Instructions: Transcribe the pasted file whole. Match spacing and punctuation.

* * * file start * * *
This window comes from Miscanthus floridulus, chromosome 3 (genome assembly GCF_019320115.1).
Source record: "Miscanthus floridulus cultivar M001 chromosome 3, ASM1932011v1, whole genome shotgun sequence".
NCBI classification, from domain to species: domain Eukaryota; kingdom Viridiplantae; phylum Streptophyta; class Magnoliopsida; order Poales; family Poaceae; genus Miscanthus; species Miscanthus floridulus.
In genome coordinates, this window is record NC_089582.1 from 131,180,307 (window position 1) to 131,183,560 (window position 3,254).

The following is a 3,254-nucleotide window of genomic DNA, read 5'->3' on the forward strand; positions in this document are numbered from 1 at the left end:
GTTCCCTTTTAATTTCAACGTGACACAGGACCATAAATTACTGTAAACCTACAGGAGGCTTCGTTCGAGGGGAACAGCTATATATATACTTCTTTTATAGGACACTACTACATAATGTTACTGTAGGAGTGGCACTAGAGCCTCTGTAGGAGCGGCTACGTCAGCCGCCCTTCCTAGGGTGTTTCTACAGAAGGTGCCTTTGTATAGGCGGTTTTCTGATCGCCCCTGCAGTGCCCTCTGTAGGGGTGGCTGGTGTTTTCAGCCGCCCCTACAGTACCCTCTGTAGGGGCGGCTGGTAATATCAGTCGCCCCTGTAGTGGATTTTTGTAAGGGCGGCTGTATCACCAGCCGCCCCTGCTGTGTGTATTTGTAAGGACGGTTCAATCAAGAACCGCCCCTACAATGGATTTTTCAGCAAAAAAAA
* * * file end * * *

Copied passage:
This window comes from Miscanthus floridulus, chromosome 3 (genome assembly GCF_019320115.1).
Source record: "Miscanthus floridulus cultivar M001 chromosome 3, ASM1932011v1, whole genome shotgun sequence".
NCBI classification, from domain to species: domain Eukaryota; kingdom Viridiplantae; phylum Streptophyta; class Magnoliopsida; order Poales; family Poaceae; genus Miscanthus; species Miscanthus floridulus.
In genome coordinates, this window is record NC_089582.1 from 131,180,307 (window position 1) to 131,183,560 (window position 3,254).

The following is a 3,254-nucleotide window of genomic DNA, read 5'->3' on the forward strand; positions in this document are numbered from 1 at the left end:
GTTCCCTTTTAATTTCAACGTGACACAGGACCATAAATTACTGTAAACCTACAGGAGGCTTCGTTCGAGGGGAACAGCTATATATATACTTCTTTTATAGGACACTACTACATAATGTTACTGTAGGAGTGGCACTAGAGCCTCTGTAGGAGCGGCTACGTCAGCCGCCCTTCCTAGGGTGTTTCTACAGAAGGTGCCTTTGTATAGGCGGTTTTCTGATCGCCCCTGCAGTGCCCTCTGTAGGGGTGGCTGGTGTTTTCAGCCGCCCCTACAGTACCCTCTGTAGGGGCGGCTGGTAATATCAGTCGCCCCTGTAGTGGATTTTTGTAAGGGCGGCTGTATCACCAGCCGCCCCTGCTGTGTGTATTTGTAAGGACGGTTCAATCAAGAACCGCCCCTACAATGGATTTTTCAGCAAAAAAAA